Gladio

Gladio is the Italian word for Gladius, the Latin word for “sword” and referring to a type of shortsword used by Ancient Roman soldiers. Gladius might possibly be derived from Gaulish *kladyos (sword) from a Proto-Indo-European root word meaning “to break, beat”. Although I don’t believe Gladio has ever been used as a boy’s name before, I think it would be a rather nice name to give. Fun fact: gladiolus is the name of a genus of flowers, the name being a dimininutive of gladius so essentially meaning “little sword”.

Origin: Proto-Indo-European

Variants:

  • Gladius (Latin)
  • Gladiolus

 

Gentiana

Gentiana is the name of a genus of flowering plants, as well as also being the strictly feminine form of Gentian, derived from the given name Gentius which seems to have gotten its name from an Illyrian king supposedly because he discovered the medicinal properties of the plant. Though the etymology is uncertain, it could be derived from Latin gens meaning “tribe, people, kin, family” from Proto-Indo-European *genh- meaning “to produce, to beget, to give birth”. Though Gentian is a male name in Albania with Gentiana being its feminine form, in the English-speaking world Gentian could be used as a unisex name.

Origin: Proto-Indo-Eurpean

Variants:

  • Gentian (Albanian, English)
  • Gentien (French)
  • Gentius (Illyrian, Latin)

 

Female forms:

  • Gentienne (French)
  • Gentian (English)

 

Gilroy

Gilroy comes from a surname, the anglicized form of Gaelic Mac Giolla Ruaidh meaning “son of the red-haired youth” or it could be derived from Mac Giolla Rí meaning “son of the king’s servant”.

Origin: Gaelic

 

 

Golda, Goldie

Golda is a Yiddish female name meaning “gold”. Goldie could be a nickname for Golda, though it’s also an English name, originally used as a nickname for someone who had blond hair or who was a goldsmith, making it a unisex name. Goldie was also used as a nickname for someone who had an unusual pigmentation of one eye. Both Golda and Goldie are also surnames.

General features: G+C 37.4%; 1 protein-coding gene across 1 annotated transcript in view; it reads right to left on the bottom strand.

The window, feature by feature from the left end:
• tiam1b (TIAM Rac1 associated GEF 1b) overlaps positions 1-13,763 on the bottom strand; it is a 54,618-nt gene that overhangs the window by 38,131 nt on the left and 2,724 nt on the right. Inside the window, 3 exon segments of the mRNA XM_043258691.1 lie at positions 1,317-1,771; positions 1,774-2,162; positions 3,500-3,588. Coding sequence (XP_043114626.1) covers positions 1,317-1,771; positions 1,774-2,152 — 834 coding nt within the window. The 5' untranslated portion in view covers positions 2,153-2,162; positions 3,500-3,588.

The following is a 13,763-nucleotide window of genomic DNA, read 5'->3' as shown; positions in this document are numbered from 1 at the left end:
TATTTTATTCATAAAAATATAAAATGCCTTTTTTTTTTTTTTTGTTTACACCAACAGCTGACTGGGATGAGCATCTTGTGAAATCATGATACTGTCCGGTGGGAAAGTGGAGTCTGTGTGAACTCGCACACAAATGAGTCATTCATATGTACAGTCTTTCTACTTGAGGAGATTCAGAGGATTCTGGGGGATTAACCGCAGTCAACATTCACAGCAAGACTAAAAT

Origin: Yiddish, English

Variants:

  • Goldy (English)
  • Golde (Yiddish)

 

Gregory

Gregory is the English form of Latinized Greek form Gregorius deriving from Greek Gregorios meaning “watchful, vigilant, alert” from Greek gregoros. Gregory is also a surname deriving from the given name.

Origin: Greek

Variants:

  • Gregorios (Greek)
  • Gregorius (Latinized Greek)
  • Gregor (German, Scottish, Slovak, Slovene, English)
  • Gregorio (Italian, Spanish)
  • Grégoire (French)
  • Grigor (Welsh, Bulgarian, Macedonian, Armenian)
  • Gligor (Macedonian)
  • Krikor (Armenian)
  • Grgur (Croatian)
  • Řehoř (Czech)
  • Gregers (Danish, Norwegian)
  • Reijo (Finnish)
  • Reko (Finnish)
  • Grigol (Georgian)
  • Gergely (Hungarian)
  • Gréagóir (Irish)
  • Grigorijs (Latvian)
  • Grzegorz (Polish)
  • Grigore (Romanian)
  • Grigori (Russian)
  • Grigoriy (Russian)
  • Grigory (Russian)
  • Griogair (Scottish)
  • Greig (Scottish)
  • Grega (Slovene)
  • Hryhoriy (Ukrainian)

 

Female forms:

  • Gregoria (Italian, Spanish, Late Greek)